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Metagenomics Offers a Big-Picture View of the Diversity and Distribution of Marine Viruses

  • Mary Hoff

When we think of ocean life, we tend to think of sharks and squid and sea turtles and such. Underpinning these large life forms is a massive but much less conspicuous world of microscopic bacteria and archaea. And existing at an even lower rung, bridging the gap between life and nonlife, are bacteriophage (phage) viruses—minute, self-replicating bundles of biochemicals that alter microorganisms’ genetic material and moderate their communities through predation and parasitism. Although unfathomably tiny, marine bacteriophages are also astoundingly abundant—there are about as many of them in a bucket full of seawater as there are humans on the planet. As a result, they can have a cumulatively huge impact as they individually alter the flow of energy, biomass, and genes through the biosphere.

To get a better picture of the bacteriophage bounty found in marine environments, Florent Angly, Forest Rohwer, and colleagues used metagenomics, an approach that applies genomic techniques to large samples, rather than to individual organisms. By providing a snapshot of the DNA of uncultured viruses in the oceans, metagenomics offers valuable insights into viral diversity, geographical distribution, taxonomic composition, and ecosystem functioning.

The subjects of study were 184 water samples collected from 68 sites over 10 years’ time from four ocean regions: the Sargasso Sea, the Gulf of Mexico, British Columbia coastal waters, and the Arctic Ocean. Each sample was analyzed using a new DNA sequencing technology called pyrosequencing, which makes it possible to obtain a large number of DNA sequences (albeit small ones) at a lower cost than conventional sequencing approaches, to determine the nature of the viral DNA present. The resulting viral metagenomes, or viromes, were compared with a large public database of genomes that have been sequenced, with an “environmental database” consisting of genomes found previously in diverse natural settings, and with an existing database of viral genetic material.

The innovative approach yielded a picture of tremendous diversity in the viral composition of the oceans, with more than 91% of the DNA sequences found differing from the known databases. The genomes found included those of cyanophages, several unusual viruses, and a single-stranded DNA phage—the first of its kind found in abundance in the marine environment—suggesting a unique “marine-ness” in the viral composition of ocean water.

Due to their size and lack of locomotion, viruses are believed to be easily dispersed by marine currents or even sea breezes. The researchers used three statistical approaches to analyze the distribution of marine phages among sampling sites. They found that the distribution among the sample sites was not random and that it tended to differ not only among ocean regions, but also compared with the distribution of land-based viruses. They also showed a correlation between geographic distance and genetic distance between viral species, supporting the contention that the marine virome varies from region to region, even though many species are found at more than one sampling site. Finally, to assess how much the viral makeup of various environments overlaps, the researchers mixed the DNA sequences from the four regions and observed the extent to which fragments with different origins meshed with each other—an indicator of the similarity of the viromes. A simulation of this data suggested that the differences among the regions was mostly explained by variations in relative abundance of the predominant viral species, rather than by the range of viruses present at each site. This supports the saying that “Everything is everywhere, but, the environment selects.”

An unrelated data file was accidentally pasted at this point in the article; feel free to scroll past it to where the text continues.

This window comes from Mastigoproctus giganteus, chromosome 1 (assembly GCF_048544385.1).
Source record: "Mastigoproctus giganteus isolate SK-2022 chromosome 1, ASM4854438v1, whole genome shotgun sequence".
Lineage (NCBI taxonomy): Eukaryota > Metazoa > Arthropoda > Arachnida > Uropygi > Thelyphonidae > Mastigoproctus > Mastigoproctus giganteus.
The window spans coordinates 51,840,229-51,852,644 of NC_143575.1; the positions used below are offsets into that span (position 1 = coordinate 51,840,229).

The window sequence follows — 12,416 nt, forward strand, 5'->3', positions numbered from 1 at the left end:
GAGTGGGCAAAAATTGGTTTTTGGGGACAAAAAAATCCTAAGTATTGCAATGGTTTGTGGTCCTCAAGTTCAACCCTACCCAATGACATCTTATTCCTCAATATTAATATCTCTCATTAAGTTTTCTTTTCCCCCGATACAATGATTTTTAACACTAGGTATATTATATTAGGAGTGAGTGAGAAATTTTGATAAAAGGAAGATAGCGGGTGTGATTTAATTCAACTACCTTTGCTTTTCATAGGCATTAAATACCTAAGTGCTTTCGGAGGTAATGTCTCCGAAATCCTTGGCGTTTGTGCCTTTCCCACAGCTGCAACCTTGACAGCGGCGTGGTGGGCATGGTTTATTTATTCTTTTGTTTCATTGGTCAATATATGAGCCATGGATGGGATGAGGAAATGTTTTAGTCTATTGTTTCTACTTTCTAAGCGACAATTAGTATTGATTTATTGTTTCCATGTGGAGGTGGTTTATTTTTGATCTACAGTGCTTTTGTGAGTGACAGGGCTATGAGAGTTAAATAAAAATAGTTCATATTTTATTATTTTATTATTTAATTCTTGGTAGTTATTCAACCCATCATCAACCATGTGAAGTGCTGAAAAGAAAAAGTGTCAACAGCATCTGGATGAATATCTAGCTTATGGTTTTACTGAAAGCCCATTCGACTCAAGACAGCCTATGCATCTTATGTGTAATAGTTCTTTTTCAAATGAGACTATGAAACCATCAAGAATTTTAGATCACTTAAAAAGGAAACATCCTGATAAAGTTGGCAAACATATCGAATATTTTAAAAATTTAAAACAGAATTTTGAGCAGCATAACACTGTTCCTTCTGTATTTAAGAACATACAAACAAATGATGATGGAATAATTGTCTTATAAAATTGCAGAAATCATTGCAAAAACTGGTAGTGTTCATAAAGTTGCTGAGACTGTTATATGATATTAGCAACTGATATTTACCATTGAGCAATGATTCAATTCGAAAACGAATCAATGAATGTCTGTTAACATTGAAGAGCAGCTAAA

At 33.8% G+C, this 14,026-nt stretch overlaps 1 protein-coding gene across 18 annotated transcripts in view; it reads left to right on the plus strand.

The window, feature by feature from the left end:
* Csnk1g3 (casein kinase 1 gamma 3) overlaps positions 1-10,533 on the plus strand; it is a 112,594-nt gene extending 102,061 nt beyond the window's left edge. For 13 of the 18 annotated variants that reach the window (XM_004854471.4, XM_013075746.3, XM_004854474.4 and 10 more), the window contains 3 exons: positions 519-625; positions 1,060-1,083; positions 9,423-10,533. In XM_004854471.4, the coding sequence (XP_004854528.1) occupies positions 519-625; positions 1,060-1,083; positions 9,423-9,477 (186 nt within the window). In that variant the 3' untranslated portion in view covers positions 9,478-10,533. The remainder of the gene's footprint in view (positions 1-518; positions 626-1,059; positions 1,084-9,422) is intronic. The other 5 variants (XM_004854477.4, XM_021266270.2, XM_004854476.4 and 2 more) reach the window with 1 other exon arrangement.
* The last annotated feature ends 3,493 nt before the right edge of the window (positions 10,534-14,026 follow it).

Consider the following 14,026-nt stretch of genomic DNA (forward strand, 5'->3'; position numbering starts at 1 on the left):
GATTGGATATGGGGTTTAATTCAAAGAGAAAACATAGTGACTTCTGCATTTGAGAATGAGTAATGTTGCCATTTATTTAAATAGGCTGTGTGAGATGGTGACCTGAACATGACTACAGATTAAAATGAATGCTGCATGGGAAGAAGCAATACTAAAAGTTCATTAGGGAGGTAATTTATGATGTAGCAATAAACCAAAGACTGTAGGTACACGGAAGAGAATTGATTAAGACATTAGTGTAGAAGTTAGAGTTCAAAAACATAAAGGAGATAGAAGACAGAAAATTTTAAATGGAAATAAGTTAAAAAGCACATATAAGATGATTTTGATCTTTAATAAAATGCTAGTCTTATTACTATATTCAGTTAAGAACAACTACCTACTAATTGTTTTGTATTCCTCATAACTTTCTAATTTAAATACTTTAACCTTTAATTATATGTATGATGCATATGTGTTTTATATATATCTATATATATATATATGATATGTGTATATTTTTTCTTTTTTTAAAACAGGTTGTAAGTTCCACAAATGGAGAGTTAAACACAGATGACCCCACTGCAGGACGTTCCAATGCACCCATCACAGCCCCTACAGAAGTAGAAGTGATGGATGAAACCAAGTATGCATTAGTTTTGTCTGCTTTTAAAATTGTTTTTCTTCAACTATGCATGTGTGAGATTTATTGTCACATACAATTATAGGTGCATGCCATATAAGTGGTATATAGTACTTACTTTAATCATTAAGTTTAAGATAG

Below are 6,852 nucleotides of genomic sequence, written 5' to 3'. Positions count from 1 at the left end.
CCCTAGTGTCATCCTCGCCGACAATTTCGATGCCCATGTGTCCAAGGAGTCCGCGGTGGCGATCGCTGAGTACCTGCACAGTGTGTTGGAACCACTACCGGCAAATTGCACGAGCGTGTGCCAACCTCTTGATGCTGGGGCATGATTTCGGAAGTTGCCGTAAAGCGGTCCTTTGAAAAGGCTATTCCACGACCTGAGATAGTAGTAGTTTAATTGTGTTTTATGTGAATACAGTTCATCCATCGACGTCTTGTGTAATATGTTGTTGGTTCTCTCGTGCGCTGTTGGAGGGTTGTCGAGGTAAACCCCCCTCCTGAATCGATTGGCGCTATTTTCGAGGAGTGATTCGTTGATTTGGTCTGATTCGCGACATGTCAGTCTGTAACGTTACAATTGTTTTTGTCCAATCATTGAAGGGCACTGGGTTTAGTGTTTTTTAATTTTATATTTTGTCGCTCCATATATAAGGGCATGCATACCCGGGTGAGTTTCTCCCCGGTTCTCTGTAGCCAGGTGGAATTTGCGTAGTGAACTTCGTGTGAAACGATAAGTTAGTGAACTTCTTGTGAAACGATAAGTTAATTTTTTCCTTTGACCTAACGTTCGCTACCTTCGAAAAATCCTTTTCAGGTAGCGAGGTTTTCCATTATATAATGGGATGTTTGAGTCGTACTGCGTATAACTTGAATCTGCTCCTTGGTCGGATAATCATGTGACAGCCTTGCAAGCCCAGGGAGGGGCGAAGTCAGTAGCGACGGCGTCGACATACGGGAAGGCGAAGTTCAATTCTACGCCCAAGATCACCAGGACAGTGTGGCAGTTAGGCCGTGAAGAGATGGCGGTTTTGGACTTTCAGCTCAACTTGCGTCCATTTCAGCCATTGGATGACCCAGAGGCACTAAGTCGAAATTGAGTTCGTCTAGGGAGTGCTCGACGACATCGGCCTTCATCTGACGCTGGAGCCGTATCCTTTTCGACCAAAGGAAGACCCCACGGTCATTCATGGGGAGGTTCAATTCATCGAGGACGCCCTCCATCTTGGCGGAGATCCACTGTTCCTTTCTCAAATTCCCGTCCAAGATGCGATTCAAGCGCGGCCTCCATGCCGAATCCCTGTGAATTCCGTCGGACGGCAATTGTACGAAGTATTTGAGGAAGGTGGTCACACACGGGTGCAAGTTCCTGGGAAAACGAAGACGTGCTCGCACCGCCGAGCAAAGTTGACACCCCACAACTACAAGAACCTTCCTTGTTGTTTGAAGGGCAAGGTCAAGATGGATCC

The authors used metagenomics to analyze the “viromes” of oceanic viruses and shed light on their diversity, distribution, and ecosystem impact in four ocean regions around the world.

So, how diverse is the viral makeup of the marine environment? Samples taken off the British Columbia coast were the most genetically diverse—not surprising, since an upwelling in the area offers a nutrient-rich environment for supporting a wide range of life forms upon which viruses depend. The other three samples showed increasing diversity with decreasing latitude, a trend that parallels previous findings from terrestrial ecosystems. Extrapolating from their observations, the researchers predicted that the world’s oceans hold a few hundred thousand broadly distributed viral species, with some species-rich regions likely harboring the majority of these species.

In addition to analyzing their results, the researchers commented that they obtained and combined multiple samples in space and time from all but the Sargasso Sea site, because they thought this would provide the best approximation of the actual meta-viral profiles. The data analysis of the single Sargasso Sea sample, however, led them to conclude that individual samples at the other sites might have led to equally representative results. Such a sampling approach, they noted, would yield additional benefits in the form of opportunities to explore spatio-temporal gradations not discernable using the integrative sampling approach. Other changes they proposed to further expand the usefulness of viral metagenomic analysis include expanding sampling capability to include large DNA viruses and finding a way to include RNA viruses. The researchers are looking forward to future studies that will further characterize the viral makeup of the oceans and other unsequenced environments, including ones that explore the nature and the implications for ecosystems of marine viruses’ relationship with their microbial hosts.